Jury. In the case of Alice Pierce, 1 R., 2, a jury was impaneled for her trial before a committee. Seld. Fud., 123. But this was on a complaint, not on impeachment by the Commons. Seld Fud., 163. It must also have been for a misdemeanor only, as the Lords spiritual sat in the case, which they do on misdemeanors, but not in capital cases. Id., 148. The judgment was a forfeiture of all her lands and goods. Id., 188. This, Selden says, is the only jury he finds recorded in Parliament for misdemeanors; but he makes no doubt, if the delinquent doth put himself on the trial of his country, a jury ought to be impaneled, and he adds that it is not so on impeachment by the Commons; for they are in loco proprio, and there no jury ought to be impaneled. Id., 124. The Ld. Berkeley, 6 E., 3, was arraigned for the murder of L. 2, on an information on the part of the King, and not on impeachment of the Commons; for then they had been patria sua. He waived his peerage, and was tried by a jury of Gloucestershire and Warwickshire. Id., 126. In 1 H. 7, the Commons protest that they are not to be considered as partres to any judgment given, or hereafter to be given, in Parliament. Id., 133. They have been generally and more justly considered, as is before stated, as the grand jury; for the conceit of Selden is certainly not accurate, that they are the patria sua of the accused, and that the Lords do only judge, but not try. It is undeniable that they do try; for they examine witnesses as to the facts, and acquit or condemn, according to their own belief of them. And Lord Hale says, "the peers are judges of law as well as of fact;" 2 Hale, P. C., 275; consequently of fact as well as of law.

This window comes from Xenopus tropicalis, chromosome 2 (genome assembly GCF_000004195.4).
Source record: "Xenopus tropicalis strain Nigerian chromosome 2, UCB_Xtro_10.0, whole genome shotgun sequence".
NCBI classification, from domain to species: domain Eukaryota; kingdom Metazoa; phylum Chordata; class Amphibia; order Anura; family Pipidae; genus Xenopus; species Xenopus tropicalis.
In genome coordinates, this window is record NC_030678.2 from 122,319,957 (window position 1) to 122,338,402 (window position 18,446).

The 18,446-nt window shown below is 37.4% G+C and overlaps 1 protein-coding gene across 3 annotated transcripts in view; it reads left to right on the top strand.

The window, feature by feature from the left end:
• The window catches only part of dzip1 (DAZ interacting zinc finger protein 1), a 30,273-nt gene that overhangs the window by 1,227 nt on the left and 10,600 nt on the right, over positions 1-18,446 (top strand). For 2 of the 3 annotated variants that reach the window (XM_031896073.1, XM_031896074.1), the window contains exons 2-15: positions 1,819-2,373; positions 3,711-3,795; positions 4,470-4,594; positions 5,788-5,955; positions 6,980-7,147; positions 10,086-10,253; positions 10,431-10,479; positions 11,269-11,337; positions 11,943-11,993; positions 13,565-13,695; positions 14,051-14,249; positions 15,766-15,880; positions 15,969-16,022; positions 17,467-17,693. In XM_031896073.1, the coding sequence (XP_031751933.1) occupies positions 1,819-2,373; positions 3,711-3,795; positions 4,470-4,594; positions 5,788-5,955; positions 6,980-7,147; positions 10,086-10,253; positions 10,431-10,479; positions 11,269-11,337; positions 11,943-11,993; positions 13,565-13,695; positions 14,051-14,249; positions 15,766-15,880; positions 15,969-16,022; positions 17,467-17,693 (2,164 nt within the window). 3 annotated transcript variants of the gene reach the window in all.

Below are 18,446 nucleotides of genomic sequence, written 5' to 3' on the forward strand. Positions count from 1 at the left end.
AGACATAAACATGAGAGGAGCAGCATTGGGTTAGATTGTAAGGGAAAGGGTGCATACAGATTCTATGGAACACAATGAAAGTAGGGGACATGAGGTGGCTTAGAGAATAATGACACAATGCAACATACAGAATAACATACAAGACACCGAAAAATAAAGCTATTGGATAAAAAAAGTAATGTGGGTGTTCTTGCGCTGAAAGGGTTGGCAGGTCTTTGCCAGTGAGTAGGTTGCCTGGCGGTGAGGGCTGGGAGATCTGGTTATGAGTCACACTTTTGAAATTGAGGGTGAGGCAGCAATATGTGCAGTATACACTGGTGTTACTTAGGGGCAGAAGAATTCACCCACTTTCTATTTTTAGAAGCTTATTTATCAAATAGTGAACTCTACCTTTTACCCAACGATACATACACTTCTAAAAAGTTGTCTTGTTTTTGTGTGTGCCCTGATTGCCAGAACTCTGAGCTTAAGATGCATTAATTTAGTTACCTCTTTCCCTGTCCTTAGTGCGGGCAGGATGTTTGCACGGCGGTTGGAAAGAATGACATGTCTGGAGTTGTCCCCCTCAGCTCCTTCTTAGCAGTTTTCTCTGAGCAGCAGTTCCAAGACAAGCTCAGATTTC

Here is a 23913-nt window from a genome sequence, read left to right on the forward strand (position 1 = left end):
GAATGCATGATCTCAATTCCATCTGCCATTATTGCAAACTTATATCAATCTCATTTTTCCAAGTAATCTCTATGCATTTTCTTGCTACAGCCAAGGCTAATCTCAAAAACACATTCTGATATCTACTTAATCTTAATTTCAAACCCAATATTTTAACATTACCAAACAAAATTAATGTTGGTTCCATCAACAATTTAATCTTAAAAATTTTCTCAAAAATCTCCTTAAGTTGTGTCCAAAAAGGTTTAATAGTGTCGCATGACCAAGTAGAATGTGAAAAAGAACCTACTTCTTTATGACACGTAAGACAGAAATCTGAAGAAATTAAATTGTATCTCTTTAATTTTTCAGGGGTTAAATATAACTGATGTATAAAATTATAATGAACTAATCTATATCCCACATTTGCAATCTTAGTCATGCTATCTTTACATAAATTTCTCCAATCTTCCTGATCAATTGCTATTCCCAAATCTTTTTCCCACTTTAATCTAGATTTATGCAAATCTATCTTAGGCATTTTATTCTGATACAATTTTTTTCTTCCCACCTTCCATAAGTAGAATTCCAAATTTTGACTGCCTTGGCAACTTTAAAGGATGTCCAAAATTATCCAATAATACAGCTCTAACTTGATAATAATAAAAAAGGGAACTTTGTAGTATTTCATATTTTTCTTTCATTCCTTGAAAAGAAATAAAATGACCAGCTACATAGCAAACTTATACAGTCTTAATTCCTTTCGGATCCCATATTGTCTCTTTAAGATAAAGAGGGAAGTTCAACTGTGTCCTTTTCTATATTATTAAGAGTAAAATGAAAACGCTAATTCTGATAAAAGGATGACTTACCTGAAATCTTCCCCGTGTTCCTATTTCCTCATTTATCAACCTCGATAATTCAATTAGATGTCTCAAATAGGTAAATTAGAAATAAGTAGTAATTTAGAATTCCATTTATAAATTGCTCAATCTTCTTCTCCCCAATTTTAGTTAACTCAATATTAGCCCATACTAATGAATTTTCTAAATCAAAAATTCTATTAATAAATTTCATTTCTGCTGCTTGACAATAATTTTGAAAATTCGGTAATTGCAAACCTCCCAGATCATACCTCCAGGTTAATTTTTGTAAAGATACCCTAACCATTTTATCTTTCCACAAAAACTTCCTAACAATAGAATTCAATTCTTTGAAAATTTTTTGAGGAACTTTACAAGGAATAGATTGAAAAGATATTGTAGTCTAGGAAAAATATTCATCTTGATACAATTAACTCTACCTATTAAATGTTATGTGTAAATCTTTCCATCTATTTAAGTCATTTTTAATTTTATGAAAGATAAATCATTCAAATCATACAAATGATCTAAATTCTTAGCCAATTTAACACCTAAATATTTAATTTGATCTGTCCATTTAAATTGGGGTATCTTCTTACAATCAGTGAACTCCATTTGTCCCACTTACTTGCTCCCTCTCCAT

Presence of Commons. The Commons are to be present at the examination of witnesses. Seld. Fud., 124. Indeed, they are to attend throughout, either as a committee of the whole House, or otherwise, at discretion, appoint managers to conduct the proofs. Rushw. Tr. of Straff., 37; Com. Fourn., 4 Feb., 1709-10; 2 Wood., 614. And judgment is not to be given till they demand it. Seld. Fud., 124. But they are not to be present on impeachment when the Lords consider of the answer or proofs and determine of their judgment Their presence, however, is necessary at the answer and judgment in cases capital Id. 58, 158 as well as not capital; 162.